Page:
This report is well overdue as I went on this course during the summer, but better late than never!
I went to South London to learn how to pattern weld steel under the excellent tutelage of Owen Bush. We had learnt how to do the weld by the end of the first of the three days, and the rest of the time was spent practising the method and increasing the layer count of the billet. This sounds somewhat repetitive, but honestly the work needed constant concentration and attention to ensure that everything was optimised to give a good weld. Not for Mr Bush of course, he was welding things with a devil-may-care ease, but the rest of us really sweated to get our billets!
One of the most exciting bits for me was exploring Owens hundreds of metalworking tools and getting to use the power hammer on the higher layer count section of the blade. I have always wanted to use one and I was not disappointed, its quite a beast! It saved a huge amount of elbow grease though, we welded our first billet by hand with the hammer and the second on the power hammer, and it increased the welding and folding speed about tenfold. I now desperately want one!
Here are some shots of my finished blade blank. I forged it out into a rough seax shape to maximise the amount of material in the finished blade, as I want a meaty shortsword style seax. The body of the blade is random pattern damascus but I have sadly forgotten what the layer count was, but I think it was in the region of 200 layers. On the final blade, the hammer blows create a wood-grain effect that I have always loved to see in steel, even though it is the easiest pattern to make. The nasty scaly bits of the billet are in fact nasty scale, as this is straight from the forge with only a section cleaned and etched so that we could all bask in the glory of our efforts ;).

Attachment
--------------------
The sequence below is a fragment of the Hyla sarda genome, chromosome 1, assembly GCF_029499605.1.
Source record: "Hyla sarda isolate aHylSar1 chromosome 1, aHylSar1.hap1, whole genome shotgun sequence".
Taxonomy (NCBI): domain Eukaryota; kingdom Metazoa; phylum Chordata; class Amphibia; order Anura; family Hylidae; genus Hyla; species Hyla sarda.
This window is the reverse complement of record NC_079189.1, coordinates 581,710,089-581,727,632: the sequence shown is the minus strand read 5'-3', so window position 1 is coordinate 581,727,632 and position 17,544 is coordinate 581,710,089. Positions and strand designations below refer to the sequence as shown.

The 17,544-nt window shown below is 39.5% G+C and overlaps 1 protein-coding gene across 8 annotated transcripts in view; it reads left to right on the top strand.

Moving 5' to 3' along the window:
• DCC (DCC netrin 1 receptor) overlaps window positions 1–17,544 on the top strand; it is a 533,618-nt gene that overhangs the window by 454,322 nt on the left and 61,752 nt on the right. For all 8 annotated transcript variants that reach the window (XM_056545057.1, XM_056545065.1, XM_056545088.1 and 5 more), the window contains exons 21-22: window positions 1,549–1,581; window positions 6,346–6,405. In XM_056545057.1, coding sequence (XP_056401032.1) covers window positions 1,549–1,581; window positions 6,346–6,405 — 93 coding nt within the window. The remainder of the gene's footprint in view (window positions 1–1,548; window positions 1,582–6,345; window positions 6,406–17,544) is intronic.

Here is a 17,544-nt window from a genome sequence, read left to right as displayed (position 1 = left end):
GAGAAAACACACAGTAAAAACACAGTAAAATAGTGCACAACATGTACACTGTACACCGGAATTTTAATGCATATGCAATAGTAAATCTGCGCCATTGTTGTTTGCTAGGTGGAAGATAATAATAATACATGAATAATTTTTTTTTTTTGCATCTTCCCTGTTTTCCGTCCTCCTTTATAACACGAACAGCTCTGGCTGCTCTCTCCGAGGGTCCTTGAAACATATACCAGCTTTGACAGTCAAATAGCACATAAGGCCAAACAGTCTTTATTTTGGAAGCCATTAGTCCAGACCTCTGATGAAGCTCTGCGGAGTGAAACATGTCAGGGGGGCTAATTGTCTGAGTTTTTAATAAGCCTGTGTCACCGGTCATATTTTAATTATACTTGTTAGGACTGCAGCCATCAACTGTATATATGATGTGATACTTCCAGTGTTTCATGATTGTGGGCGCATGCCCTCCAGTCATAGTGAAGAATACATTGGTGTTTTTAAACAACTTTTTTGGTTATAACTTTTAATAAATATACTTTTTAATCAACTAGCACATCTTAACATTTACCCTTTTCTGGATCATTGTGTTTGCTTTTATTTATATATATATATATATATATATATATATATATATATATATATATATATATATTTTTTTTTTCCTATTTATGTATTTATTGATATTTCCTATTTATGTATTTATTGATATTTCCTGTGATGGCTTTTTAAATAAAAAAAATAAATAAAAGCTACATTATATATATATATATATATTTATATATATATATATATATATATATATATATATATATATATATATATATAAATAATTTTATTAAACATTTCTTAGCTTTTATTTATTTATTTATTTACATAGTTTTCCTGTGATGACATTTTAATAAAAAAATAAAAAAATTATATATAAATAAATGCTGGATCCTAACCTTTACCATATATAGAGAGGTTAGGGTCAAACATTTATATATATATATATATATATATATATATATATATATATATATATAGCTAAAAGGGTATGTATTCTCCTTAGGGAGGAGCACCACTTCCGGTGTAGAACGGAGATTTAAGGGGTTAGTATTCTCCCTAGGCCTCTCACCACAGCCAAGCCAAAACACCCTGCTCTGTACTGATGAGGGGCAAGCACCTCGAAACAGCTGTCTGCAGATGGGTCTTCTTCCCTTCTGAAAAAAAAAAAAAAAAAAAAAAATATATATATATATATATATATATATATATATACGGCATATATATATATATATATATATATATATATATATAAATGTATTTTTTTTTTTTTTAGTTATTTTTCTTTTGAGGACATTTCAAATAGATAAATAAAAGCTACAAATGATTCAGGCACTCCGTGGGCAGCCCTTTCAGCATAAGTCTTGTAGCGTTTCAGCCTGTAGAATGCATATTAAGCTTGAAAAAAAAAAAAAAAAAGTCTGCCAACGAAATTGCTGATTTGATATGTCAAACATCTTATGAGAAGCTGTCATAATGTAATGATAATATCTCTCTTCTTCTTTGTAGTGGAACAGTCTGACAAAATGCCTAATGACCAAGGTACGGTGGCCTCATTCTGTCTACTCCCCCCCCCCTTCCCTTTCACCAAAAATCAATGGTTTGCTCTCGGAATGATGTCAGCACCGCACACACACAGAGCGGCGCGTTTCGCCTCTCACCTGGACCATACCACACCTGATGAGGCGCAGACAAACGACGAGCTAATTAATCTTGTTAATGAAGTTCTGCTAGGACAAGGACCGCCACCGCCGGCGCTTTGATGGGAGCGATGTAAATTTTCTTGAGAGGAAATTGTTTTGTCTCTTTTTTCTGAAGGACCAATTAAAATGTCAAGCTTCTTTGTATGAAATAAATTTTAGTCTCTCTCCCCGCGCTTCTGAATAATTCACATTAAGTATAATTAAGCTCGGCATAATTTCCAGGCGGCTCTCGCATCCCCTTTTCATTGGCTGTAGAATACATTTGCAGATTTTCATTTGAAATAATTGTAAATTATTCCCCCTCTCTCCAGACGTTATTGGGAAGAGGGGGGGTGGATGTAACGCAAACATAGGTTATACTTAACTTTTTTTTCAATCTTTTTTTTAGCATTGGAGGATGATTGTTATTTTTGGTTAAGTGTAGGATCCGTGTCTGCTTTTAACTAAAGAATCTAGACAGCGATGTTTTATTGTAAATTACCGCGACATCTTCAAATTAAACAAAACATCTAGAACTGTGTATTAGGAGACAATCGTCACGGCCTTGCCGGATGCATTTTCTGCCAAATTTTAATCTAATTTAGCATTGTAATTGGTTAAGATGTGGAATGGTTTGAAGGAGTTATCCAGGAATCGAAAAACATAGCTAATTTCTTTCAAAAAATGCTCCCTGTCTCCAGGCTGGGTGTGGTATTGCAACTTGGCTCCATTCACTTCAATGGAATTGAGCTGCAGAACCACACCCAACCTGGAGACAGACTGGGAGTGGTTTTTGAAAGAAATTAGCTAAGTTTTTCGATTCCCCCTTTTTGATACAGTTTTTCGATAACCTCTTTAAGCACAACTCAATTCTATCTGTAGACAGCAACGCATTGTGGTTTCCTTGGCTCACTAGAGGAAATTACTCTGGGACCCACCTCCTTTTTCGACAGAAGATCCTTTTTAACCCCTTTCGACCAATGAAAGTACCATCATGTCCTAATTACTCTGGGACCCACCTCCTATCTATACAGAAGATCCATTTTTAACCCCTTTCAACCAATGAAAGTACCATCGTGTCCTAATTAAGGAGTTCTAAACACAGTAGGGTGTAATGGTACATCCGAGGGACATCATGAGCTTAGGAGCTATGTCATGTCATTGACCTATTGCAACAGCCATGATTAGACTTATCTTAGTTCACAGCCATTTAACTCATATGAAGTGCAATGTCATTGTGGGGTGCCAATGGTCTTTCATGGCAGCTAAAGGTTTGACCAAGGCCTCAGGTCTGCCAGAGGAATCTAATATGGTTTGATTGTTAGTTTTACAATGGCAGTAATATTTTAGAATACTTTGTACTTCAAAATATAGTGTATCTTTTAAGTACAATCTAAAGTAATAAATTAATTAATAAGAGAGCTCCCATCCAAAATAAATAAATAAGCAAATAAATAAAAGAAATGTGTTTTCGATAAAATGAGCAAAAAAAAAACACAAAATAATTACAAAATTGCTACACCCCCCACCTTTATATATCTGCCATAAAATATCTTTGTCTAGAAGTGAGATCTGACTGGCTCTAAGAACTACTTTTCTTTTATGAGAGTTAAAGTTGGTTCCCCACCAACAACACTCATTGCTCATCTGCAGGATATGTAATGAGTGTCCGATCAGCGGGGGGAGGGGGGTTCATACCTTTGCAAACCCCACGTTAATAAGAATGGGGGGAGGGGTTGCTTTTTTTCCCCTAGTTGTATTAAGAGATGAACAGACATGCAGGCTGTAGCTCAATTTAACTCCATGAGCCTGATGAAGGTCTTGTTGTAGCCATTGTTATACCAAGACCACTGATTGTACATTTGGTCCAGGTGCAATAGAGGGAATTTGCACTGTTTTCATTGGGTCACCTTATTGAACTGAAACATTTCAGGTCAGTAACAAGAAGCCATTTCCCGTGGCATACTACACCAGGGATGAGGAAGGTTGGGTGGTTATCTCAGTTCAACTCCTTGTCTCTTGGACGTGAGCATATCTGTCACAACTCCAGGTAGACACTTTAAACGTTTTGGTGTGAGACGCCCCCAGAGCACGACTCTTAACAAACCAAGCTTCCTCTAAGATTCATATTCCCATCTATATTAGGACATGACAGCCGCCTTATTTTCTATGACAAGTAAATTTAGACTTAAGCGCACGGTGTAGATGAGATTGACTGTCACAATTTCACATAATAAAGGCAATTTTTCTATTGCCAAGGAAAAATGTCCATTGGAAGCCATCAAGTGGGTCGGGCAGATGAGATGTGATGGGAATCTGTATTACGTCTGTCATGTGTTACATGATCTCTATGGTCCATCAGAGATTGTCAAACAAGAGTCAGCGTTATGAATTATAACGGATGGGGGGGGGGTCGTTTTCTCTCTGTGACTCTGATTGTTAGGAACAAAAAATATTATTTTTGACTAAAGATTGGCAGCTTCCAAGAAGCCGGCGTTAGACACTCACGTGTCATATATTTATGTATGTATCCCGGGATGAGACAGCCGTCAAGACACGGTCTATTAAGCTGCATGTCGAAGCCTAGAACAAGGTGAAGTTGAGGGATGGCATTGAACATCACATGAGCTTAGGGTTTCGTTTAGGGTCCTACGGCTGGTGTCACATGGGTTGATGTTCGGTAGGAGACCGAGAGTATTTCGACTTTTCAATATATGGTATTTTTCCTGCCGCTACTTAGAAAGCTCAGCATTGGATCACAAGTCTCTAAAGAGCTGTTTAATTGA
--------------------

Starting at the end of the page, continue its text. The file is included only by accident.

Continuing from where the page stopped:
The spine of the blade has a chevron pattern created by twisting a stacked billet at welding heat to form a spiral within the steel, and the cutting it in two and aligning it so as to create the pattern. I found this incredibly hard to do, I think I was being impatient during the heating, and the billet sheared three times whilst I was twisting it. Not a big deal but it meant I had to make the spine a little thinner to compensate.
Here is the billet lined up with my apprentice seax, they are of a size but the forged one is about twice as thick at the moment which means that I can really play with the taper when I grind it to finish. Here’s hoping that the welds don’t crack when I quench it! (No, seriously, cross your fingers for me!).